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Japan develops ‘touchable’ 3D TV technology

August 26, 2010

The world’s first 3D television system that allows users to touch, pinch or poke images floating in front of them has been developed by a research team at the National Institute of Advanced Industrial Science and Technology.

The creators see it being used to simulate surgical operations and in video game software, allowing players to experience the sensation of holding weapons or sports equipment.

The Google Supercomputer

May 10, 2004

A consensus now believes that Google has about 100,000 servers, aggregated into one giant supercomputer organized by a sophisticated proprietary file system that holds all of the Web and performs seamlessly.

Also see “How many Google machines,” which estimates Google’s supercomputer performance at between 126 and 316 teraflops, making it by far the fastest supercomputer in the world, based on the Top500 list. – Ed.

Futuristic NASA think tank to be shut down

March 21, 2007

NASA will likely shut down its Institute for Advanced Concepts, which funds research into futuristic ideas in spaceflight and aeronautics, such as spacecraft that could surf the solar system on magnetic fields, motion-sensitive spacesuits that could generate power, and tiny, spherical robots that could explore Mars.

The reason appears to be NASA’s tight budget.

Harnessing The Power Of The Brain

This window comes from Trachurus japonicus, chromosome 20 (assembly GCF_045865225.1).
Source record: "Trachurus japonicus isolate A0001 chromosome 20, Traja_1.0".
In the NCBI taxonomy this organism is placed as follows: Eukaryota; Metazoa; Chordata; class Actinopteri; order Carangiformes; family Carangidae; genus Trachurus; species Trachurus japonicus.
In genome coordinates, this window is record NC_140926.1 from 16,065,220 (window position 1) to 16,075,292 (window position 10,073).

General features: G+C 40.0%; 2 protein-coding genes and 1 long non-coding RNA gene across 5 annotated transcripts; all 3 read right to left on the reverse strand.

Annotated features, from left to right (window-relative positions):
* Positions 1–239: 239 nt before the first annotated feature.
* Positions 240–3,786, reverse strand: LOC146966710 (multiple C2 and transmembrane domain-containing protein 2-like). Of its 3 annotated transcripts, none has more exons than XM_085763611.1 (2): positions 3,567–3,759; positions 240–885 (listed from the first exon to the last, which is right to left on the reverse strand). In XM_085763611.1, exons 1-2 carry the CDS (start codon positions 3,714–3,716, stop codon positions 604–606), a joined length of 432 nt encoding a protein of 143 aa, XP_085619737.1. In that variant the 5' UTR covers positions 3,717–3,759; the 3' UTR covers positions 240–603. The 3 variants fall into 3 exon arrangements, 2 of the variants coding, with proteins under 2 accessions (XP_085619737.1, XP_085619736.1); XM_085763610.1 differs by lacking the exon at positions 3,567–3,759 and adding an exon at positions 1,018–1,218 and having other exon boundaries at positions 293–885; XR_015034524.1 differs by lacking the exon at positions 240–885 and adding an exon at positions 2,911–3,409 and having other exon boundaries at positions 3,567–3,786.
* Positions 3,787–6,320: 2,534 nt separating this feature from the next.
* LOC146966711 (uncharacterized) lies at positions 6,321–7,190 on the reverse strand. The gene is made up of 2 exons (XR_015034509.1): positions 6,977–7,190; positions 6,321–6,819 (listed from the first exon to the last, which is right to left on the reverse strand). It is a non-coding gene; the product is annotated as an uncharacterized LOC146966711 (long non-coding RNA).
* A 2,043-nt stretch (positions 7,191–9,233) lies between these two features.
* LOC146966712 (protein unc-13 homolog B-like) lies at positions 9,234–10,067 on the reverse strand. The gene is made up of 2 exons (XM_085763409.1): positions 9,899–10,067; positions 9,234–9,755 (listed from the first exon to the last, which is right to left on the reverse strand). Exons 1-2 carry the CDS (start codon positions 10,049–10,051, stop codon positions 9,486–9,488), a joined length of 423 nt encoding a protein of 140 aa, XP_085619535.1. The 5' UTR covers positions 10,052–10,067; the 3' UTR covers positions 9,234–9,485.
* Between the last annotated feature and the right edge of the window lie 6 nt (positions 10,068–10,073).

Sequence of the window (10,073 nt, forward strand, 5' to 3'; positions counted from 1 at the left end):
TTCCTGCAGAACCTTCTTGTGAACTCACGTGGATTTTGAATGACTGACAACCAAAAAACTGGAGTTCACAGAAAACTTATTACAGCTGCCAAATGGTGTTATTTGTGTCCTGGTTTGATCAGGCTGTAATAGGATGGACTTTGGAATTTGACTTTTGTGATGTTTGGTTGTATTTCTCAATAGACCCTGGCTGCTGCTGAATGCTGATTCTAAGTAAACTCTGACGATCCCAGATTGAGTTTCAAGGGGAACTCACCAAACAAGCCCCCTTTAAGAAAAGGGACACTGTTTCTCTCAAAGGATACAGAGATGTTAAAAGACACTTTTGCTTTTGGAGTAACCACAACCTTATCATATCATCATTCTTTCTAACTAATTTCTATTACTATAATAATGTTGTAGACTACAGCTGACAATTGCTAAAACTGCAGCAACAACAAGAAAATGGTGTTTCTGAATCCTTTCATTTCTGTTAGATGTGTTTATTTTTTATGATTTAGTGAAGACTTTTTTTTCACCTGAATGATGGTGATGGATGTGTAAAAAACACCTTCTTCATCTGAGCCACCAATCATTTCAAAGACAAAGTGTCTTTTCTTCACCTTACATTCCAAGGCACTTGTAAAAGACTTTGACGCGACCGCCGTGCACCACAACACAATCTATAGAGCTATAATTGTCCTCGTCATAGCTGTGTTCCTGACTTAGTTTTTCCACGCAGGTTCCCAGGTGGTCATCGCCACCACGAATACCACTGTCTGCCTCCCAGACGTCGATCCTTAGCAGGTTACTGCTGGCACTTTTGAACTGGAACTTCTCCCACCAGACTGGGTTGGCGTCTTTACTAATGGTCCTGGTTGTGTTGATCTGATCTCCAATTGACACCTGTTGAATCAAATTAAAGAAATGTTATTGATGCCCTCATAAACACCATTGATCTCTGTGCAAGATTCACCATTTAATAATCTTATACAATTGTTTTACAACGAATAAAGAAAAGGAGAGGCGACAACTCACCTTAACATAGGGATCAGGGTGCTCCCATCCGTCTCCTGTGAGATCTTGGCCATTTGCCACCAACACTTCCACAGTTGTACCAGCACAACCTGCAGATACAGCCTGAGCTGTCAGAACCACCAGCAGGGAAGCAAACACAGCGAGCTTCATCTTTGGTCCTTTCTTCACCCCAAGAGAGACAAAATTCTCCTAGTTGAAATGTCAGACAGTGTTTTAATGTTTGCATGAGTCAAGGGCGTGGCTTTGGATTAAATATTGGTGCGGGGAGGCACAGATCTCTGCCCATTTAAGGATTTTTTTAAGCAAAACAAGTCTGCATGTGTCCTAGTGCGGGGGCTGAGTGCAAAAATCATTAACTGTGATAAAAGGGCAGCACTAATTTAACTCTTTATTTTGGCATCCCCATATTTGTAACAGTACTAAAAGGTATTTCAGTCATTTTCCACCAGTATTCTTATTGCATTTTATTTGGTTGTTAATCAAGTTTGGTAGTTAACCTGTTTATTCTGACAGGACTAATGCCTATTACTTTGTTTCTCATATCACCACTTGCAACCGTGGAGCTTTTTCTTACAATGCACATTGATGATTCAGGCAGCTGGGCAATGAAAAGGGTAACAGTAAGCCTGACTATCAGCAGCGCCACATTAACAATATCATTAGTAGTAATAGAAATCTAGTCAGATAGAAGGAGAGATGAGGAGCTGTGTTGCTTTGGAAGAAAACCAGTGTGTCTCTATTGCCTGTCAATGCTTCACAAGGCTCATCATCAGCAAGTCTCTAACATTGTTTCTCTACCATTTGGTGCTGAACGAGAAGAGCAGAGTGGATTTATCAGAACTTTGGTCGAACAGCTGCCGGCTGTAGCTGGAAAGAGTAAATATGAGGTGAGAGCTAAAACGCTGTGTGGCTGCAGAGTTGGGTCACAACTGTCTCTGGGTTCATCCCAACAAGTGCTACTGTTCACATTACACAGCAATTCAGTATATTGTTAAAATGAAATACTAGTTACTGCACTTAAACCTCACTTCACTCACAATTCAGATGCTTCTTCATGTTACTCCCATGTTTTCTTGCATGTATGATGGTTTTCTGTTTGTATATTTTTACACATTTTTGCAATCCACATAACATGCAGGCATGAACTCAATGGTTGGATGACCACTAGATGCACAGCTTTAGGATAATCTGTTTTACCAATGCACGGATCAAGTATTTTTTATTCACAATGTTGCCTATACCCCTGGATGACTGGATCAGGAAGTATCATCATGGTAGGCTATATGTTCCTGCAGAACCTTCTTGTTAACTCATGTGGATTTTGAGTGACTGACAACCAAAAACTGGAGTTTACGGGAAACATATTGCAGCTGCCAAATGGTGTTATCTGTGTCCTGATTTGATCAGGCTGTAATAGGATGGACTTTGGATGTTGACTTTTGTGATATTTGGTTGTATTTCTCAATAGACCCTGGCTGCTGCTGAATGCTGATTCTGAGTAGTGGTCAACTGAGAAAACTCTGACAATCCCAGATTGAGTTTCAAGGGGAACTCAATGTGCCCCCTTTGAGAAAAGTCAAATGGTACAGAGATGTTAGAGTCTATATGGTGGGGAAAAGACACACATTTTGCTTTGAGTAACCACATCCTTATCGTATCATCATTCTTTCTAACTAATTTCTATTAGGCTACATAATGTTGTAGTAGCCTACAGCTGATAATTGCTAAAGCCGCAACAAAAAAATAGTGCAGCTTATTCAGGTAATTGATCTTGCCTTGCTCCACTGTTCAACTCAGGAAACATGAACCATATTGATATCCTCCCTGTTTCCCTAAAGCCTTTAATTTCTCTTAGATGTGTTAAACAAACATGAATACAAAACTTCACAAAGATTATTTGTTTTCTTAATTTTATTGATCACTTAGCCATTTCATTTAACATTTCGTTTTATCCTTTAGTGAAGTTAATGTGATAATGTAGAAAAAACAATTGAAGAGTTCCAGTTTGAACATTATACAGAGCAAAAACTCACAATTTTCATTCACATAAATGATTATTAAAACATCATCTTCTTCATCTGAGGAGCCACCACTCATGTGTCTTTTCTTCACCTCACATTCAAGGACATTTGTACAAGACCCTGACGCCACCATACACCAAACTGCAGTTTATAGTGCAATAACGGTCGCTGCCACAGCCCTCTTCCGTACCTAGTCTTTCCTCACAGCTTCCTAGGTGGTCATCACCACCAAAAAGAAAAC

November 4, 2008

CBS Sixty Minutes has interviewed two paralyzed patients with brain-computer interfaces (BCIs) that allow them to communicate and control a computer.

Brown University neuroscientist John Donoghue believes that amputees will one day be using BCIs to control robotic arms, and those with paralysis will be able to move their own arms and legs again.

Hydrogen Cars

May 17, 2004

A Department of Energy report has found that nanotechnology could reduce the high costs of hydrogen cars by developing revolutionary ways of producing and storing hydrogen.

Hydrogen stores energy more effectively than batteries, burns twice as efficiently in a fuel cell as gasoline does in an engine, and produces a single waste product, water.

Flapping robotic birdplane lands right on your hand

May 3, 2012

flapping_wings_robot

A flapping birdplane robot that can land on the back of your hand is under development at the Department of Aerospace Engineering at the University of Illinois at Urbana-Champaign), IEEE Spectrum Automaton Blog reports.

This bio-inspired model (based on birds and bats) can reorient its wings while gliding, providing glide-phase control without a bunch of extra complicated and heavy actuators.

Ref.: A. Paranjape, J. Kim, and S.-J. Chung, Closed-Loop Perching of… read more

Study Re-evaluates Evolution of Mammals

March 29, 2007

The mass extinction that wiped out dinosaurs and other life 65 million years ago apparently did not, contrary to conventional wisdom, immediately clear the way for the rise of today’s mammals.

In fact, the ancestral branches of most mammals, including primates, rodents and hoofed animals, emerged long before the global extinction and survived it more or less intact. But it was not until at least 10 million to 15… read more

Students Hope BioBeer Can Fight Disease

November 10, 2008